Almost half of England’s house-builders are unconcerned about the possibility of Britain leaving the EU, according to a new survey published Monday 18 April.
The survey of 389 owners or directors of house-building companies was carried out for leading property consultants McBains Cooper by Morar Consulting.
The companies were asked whether they were worried about the impact Brexit would have on their business in terms of restricting their ability to recruit from abroad through EU freedom of movement rights. House-builders have often recruited from EU countries because of skills shortages in the UK.
Overall, 49 per cent of respondents said they were not worried about EU withdrawal, though a significant minority – 31 per cent – said it did concern them. However, a sizeable proportion (20 per cent) said they were unsure.
In terms of regions, firms in London were among the most anxious – 38 per cent of companies surveyed in the capital were worried about Britain withdrawing from the EU.
Last week, Deputy Mayor of London Stephen Greenhalgh warned that London risks losing the large numbers of European construction workers it needs to build new homes if Britain leaves the EU.
In other parts of England, those most worried about Brexit were the North East (41 per cent) and the North West (38 per cent). Regions showing the least concern were the West Midlands (61 per cent), Eastern (60 per cent) and East Midlands (56 per cent).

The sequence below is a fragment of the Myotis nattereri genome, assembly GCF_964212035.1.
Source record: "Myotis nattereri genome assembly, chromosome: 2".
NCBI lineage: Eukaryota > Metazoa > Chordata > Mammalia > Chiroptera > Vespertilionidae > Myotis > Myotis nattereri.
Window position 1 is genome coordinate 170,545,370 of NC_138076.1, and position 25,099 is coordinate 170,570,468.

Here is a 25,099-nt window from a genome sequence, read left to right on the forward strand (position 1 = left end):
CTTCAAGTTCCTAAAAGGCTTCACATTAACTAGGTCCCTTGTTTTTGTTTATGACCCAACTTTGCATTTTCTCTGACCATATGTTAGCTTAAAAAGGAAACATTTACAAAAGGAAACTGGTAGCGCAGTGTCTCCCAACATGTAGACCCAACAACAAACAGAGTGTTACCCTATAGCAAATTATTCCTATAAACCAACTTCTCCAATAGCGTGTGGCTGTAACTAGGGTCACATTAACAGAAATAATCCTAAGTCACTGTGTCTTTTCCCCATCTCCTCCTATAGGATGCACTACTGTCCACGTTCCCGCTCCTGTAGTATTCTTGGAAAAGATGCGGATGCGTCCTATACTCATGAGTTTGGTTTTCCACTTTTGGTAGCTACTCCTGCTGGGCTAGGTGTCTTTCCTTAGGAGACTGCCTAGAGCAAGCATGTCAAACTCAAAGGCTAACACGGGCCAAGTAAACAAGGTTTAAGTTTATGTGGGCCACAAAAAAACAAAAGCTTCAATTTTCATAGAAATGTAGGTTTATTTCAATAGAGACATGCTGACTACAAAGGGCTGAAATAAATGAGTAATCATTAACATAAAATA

Michael Thirkettle, Chief Executive of McBains Cooper, said:
“This survey will make interesting reading for the ‘leave’ and ‘remain’ campaign groups.
“Many of the companies surveyed are smaller businesses and it seems that Britain withdrawing from Europe is not an issue for most of them.
“London firms may be among those more worried about Brexit because, more than the rest of the country, the capital is in the middle of building and infrastructure boom which requires skilled workers from the rest of the EU. In this scenario, aBrexit could lead to a fall in house-building in London, hitting the prospects of those wanting to get on the property ladder.
“For areas such as the North East, the EU has been a huge source of inward investment. Fears over the impact on skills shortages of a Brexit are also likely to be mixed with concerns over the impact that this loss of investment will have on the regional economy and, in turn, the demand for new houses.”